January 1, 2004 by Cyril Hare
In Mississauga, Ontario a few years ago, an alert employee smelled smoke at a large food storage warehouse. With the sprinkler system operating and the alarm bells ringing, he phoned 911 and the fire department duly responded. Firefighters had been on scene for almost half an hour and had brought the fire under control before the alarm company, which monitored the building, called the communications dispatch to report the fire.
The financial loss from the above incident ran into hundreds of thousands of dollars, although fortunately the fire occurred at a time when the building was occupied. If the fire had been after hours, or in an unattended area, the loss would have been significantly greater.
A similar incident occurred in the same municipality a few years later, this time at a nursing home, which resulted in the tragic deaths of eight residents. The fire alarm “com center” was advised of the fire’s outbreak by a telephone call from a building occupant. The call from the occupant was received by the com center before that of the alarm monitoring station. It is a matter of speculation as to whether this delay was a factor in the unfortunate outcome of that fire. Incidents like these happen in every city in North America on an all-too-frequent basis, but usually go unreported.
Most fire departments in urban areas focus on how to shave valuable seconds in response times. New NFPA standards have been developed to establish benchmarks for response times for the fire services once the call has been received at the fire department. Of equal importance is the issue of how long it takes for the information about a fire to reach the dispatch center, and how accurate that information is.
Why the focus on response time? During the first few minutes of a fire outbreak, it grows exponentially – doubling in intensity and temperature every minute. As a result, in a relatively short time period, a smoldering fire can erupt into an inferno endangering both lives and property. Early intervention, and early response, is therefore vital in limiting the potential damage a fire can do.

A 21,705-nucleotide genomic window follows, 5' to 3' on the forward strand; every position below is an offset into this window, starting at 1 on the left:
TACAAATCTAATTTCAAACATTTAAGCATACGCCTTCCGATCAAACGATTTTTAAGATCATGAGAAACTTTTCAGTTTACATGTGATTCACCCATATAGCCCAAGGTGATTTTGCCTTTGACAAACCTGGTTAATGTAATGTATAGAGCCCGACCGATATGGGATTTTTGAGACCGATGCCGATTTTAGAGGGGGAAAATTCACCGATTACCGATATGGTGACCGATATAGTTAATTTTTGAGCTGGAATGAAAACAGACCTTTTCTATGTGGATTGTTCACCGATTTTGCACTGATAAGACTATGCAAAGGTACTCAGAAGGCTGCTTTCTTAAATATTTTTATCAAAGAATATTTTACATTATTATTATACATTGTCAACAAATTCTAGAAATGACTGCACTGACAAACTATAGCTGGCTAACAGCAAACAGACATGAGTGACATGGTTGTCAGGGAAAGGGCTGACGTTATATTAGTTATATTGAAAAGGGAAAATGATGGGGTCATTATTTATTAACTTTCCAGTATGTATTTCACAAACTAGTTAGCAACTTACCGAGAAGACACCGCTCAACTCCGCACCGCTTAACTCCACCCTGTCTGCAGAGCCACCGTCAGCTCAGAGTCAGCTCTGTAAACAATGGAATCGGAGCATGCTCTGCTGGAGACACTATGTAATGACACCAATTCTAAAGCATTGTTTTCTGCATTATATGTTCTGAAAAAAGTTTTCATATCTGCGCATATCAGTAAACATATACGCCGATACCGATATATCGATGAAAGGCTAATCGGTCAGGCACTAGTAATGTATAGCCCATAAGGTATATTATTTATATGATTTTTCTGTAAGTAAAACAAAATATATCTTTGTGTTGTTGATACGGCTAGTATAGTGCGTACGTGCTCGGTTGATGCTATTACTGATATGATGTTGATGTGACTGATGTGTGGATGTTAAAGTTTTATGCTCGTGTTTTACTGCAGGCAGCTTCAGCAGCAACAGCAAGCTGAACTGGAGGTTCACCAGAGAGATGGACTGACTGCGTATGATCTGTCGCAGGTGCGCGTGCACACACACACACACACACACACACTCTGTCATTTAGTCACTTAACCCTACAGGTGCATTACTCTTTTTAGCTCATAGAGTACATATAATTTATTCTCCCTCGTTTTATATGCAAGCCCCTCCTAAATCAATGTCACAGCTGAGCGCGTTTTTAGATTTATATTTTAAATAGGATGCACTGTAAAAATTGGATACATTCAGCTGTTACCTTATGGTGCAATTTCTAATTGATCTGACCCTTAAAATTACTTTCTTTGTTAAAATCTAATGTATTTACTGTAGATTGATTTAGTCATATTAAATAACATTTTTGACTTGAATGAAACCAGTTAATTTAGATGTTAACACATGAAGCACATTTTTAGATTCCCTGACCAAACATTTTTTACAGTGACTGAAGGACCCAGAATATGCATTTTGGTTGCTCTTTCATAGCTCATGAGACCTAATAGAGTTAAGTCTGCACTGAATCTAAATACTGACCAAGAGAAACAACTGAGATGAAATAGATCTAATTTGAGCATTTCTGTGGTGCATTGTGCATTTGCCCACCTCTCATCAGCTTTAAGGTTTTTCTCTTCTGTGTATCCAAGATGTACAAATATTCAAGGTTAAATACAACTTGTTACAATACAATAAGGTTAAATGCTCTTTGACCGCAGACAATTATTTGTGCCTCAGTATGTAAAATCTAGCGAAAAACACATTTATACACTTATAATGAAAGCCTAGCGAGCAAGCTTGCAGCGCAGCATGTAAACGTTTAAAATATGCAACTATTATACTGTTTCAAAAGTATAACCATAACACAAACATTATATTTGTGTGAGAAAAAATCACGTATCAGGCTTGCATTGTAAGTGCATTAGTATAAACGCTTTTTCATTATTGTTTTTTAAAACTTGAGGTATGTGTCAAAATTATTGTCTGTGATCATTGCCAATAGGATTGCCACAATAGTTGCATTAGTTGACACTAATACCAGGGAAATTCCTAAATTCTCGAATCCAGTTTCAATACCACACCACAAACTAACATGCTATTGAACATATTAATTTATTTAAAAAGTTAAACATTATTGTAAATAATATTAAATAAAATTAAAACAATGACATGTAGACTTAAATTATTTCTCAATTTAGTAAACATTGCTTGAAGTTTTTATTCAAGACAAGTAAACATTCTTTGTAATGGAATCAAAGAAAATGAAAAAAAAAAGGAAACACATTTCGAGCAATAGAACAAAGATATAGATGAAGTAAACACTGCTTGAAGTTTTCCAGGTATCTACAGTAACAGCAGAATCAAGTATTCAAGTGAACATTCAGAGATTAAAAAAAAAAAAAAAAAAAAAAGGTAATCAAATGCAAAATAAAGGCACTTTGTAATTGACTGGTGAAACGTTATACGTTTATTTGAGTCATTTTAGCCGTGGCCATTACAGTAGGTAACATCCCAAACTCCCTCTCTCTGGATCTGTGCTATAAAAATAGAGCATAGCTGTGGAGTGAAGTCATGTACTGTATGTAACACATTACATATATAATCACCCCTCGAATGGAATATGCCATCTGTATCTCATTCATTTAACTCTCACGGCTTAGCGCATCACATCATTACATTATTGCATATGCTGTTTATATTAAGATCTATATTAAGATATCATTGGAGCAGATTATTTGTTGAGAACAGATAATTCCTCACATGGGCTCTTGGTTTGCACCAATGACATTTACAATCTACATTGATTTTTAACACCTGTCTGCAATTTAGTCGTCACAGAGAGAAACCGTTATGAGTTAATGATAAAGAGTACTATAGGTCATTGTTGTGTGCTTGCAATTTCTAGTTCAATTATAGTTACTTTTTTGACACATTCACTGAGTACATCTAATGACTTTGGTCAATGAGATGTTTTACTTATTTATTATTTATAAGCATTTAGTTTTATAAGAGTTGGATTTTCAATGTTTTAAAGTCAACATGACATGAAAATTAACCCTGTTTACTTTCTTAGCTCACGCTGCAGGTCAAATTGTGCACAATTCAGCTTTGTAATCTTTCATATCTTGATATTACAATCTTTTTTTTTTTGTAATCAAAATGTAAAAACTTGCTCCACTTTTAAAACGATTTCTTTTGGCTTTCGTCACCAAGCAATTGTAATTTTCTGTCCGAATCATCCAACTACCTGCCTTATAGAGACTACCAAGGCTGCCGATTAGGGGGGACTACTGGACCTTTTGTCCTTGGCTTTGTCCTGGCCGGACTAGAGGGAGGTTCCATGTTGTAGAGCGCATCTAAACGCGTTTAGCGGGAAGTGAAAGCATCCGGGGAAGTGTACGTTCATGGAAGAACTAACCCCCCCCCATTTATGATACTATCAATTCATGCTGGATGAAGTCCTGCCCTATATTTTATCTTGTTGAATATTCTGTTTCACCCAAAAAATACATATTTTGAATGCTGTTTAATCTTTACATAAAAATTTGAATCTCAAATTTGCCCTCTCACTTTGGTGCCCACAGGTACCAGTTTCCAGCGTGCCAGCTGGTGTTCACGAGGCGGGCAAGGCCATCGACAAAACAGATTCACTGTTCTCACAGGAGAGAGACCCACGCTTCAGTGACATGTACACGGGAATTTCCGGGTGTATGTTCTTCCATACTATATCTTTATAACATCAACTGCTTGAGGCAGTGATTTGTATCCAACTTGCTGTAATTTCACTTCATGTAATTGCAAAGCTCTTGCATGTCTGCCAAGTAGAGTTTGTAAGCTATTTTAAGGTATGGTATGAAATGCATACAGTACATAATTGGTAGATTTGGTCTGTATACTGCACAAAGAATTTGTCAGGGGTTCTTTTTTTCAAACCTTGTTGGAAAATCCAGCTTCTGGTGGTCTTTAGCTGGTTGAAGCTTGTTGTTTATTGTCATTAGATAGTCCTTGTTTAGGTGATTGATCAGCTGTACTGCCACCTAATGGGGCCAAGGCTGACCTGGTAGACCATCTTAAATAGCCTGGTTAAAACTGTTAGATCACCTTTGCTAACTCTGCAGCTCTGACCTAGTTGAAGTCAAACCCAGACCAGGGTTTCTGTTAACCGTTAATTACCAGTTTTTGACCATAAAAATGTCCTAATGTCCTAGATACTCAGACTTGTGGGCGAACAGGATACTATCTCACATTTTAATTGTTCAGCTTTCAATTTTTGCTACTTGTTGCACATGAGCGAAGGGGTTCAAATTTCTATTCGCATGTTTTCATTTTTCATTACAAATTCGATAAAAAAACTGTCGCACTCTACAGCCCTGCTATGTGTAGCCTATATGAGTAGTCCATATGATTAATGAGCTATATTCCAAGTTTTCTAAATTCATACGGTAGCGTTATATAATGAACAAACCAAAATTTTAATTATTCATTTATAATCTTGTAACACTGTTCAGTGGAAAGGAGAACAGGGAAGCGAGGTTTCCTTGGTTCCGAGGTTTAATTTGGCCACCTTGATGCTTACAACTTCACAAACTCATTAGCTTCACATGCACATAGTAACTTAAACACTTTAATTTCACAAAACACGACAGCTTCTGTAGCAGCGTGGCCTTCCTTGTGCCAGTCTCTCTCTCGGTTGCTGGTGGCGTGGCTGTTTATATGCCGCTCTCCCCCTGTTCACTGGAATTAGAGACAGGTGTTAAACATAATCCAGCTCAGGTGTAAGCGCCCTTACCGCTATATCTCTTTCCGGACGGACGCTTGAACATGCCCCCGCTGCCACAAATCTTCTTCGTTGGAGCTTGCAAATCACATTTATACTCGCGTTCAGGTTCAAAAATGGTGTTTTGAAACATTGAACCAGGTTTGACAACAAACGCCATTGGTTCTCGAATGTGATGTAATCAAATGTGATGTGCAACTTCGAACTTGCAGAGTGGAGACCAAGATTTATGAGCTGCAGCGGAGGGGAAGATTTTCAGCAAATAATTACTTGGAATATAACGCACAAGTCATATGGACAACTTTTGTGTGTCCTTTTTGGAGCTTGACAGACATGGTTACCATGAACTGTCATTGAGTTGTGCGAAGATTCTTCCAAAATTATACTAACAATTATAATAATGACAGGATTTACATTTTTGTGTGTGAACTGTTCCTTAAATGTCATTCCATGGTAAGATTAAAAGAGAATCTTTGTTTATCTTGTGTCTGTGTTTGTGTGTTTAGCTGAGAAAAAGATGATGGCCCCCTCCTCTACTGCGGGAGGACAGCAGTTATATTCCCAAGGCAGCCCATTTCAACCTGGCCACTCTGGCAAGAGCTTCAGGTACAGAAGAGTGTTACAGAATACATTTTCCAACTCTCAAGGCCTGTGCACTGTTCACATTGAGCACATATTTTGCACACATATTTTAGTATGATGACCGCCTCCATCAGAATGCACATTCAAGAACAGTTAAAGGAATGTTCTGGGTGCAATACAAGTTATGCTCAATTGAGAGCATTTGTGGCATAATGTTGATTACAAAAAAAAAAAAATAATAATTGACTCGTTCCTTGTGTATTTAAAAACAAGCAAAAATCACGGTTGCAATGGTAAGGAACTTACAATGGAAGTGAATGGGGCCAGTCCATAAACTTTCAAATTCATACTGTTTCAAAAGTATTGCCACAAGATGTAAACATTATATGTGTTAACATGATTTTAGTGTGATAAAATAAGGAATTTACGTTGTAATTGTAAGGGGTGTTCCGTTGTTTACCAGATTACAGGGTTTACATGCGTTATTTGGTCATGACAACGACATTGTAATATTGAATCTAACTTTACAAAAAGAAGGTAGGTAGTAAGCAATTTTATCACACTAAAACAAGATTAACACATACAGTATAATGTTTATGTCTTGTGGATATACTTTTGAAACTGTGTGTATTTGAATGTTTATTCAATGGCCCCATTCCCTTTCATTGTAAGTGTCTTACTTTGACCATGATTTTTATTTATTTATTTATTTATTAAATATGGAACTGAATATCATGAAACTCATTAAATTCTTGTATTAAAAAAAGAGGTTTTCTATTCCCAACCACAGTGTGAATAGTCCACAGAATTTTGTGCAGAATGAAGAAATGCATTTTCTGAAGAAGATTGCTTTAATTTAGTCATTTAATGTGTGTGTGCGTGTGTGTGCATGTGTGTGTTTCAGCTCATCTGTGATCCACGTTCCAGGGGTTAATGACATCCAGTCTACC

Not long after the two fire episodes described above occurred, the city of Mississauga and its fire department brought in a program to reduce response times by bringing fire signals directly into the computer aided dispatch system inside the com center. The objective: to reduce response time and improve accuracy by automating some of the key “human” activities in relaying vital information. The project would have no impact on response times when a private citizen phoned in a 911 emergency call because alarm monitoring stations are not involved (fire departments receive thousands of calls each year which are generated by an alarm signal to a monitoring station with a relay call to the fire department).
A pilot project was established with a private vendor to test a direct alarm reporting system connected to the fire department communication. Known initially as “OPEN ACCESS”, it has become better known as “e-DTF” (electronic direct to fire department notification). The “gateway system” works as follows:
a fire alarm signal generated at a building is transmitted to the monitoring station and is electronically re-directed to the fire department’s com center where it is received by a computer;